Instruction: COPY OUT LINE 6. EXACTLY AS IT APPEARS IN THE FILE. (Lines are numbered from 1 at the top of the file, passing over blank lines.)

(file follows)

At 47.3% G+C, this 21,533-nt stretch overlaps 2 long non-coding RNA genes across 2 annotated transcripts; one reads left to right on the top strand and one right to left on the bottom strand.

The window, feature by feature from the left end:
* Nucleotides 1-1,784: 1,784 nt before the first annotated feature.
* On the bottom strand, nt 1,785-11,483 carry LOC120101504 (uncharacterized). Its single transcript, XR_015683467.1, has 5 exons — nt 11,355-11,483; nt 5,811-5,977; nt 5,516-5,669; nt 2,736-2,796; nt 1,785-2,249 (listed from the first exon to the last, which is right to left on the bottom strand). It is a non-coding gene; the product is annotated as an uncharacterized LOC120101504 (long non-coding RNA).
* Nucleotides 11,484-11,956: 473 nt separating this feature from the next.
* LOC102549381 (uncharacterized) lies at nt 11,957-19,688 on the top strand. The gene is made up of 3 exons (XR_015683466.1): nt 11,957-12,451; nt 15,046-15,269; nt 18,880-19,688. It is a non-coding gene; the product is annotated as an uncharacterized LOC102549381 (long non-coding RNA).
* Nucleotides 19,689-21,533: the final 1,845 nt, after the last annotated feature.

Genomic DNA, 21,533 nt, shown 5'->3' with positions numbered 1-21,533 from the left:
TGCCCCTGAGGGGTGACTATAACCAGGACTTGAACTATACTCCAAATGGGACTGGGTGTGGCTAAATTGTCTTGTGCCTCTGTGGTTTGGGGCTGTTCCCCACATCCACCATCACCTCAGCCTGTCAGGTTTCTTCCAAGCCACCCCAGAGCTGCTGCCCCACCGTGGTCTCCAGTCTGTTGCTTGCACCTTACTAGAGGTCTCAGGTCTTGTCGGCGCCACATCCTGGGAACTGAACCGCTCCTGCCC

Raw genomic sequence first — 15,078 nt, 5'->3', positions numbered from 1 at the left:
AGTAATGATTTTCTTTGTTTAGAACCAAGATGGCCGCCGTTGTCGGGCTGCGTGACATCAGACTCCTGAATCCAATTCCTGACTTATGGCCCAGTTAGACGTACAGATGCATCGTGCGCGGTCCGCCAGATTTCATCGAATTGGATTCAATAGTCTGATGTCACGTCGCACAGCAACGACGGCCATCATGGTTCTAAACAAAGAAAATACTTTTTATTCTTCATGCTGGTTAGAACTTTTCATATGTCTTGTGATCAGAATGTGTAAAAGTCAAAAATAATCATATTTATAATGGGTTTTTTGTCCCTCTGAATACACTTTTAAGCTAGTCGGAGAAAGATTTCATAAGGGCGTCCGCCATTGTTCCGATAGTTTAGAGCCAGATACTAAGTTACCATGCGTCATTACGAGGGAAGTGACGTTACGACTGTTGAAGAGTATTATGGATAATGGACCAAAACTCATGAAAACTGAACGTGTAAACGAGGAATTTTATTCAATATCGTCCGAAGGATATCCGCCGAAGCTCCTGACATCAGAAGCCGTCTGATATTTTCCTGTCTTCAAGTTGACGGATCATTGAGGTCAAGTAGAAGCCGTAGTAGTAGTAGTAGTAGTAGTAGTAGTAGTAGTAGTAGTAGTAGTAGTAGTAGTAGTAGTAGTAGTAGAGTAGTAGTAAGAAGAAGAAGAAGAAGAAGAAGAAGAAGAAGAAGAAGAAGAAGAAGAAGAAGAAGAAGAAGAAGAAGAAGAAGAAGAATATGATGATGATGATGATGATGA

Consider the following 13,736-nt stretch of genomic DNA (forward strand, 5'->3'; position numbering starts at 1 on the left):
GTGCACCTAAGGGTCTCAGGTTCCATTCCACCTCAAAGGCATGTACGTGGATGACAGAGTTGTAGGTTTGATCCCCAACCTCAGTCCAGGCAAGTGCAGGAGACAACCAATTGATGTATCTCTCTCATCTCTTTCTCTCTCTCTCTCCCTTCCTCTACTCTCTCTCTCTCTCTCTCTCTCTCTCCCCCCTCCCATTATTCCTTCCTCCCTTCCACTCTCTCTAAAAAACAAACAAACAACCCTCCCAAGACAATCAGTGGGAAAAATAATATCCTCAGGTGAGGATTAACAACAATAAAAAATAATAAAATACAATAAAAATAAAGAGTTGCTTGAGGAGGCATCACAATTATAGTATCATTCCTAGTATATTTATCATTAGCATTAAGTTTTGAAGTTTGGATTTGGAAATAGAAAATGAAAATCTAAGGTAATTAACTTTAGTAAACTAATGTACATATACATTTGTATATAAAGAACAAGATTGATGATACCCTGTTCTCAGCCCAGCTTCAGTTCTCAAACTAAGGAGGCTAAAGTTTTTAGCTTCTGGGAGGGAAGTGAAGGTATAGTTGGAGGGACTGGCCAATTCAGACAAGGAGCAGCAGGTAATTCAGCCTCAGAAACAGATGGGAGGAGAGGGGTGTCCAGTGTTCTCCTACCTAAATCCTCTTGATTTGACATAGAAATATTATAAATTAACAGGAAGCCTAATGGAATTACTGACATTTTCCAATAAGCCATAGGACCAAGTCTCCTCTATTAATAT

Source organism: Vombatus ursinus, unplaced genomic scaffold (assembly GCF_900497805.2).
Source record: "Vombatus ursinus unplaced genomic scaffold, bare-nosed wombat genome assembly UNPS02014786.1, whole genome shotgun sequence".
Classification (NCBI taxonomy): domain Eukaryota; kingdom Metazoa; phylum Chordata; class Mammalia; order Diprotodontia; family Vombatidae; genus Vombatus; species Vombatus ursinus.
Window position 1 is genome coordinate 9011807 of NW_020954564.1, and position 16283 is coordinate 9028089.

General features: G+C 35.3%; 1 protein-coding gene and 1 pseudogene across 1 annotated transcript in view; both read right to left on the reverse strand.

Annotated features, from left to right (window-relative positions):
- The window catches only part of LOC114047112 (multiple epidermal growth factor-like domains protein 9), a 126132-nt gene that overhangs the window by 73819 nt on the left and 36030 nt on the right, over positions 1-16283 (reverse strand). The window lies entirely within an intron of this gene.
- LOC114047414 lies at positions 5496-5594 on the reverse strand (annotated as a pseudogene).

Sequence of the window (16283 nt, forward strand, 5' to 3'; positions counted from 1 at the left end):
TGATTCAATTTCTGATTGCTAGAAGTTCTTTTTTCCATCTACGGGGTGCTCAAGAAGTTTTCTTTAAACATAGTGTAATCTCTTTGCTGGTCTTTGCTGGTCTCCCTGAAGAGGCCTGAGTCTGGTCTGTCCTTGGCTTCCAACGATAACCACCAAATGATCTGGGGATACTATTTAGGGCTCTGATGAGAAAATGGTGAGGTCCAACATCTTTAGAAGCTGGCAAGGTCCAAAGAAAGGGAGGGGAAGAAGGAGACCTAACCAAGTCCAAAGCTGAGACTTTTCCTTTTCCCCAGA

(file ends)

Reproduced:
* LOC102549381 (uncharacterized) lies at nt 11,957-19,688 on the top strand. The gene is made up of 3 exons (XR_015683466.1): nt 11,957-12,451; nt 15,046-15,269; nt 18,880-19,688. It is a non-coding gene; the product is annotated as an uncharacterized LOC102549381 (long non-coding RNA).